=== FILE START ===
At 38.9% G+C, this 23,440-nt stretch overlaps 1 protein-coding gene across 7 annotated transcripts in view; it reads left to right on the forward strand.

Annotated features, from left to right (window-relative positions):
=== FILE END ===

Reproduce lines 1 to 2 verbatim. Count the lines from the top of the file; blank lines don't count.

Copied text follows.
At 38.9% G+C, this 23,440-nt stretch overlaps 1 protein-coding gene across 7 annotated transcripts in view; it reads left to right on the forward strand.

Annotated features, from left to right (window-relative positions):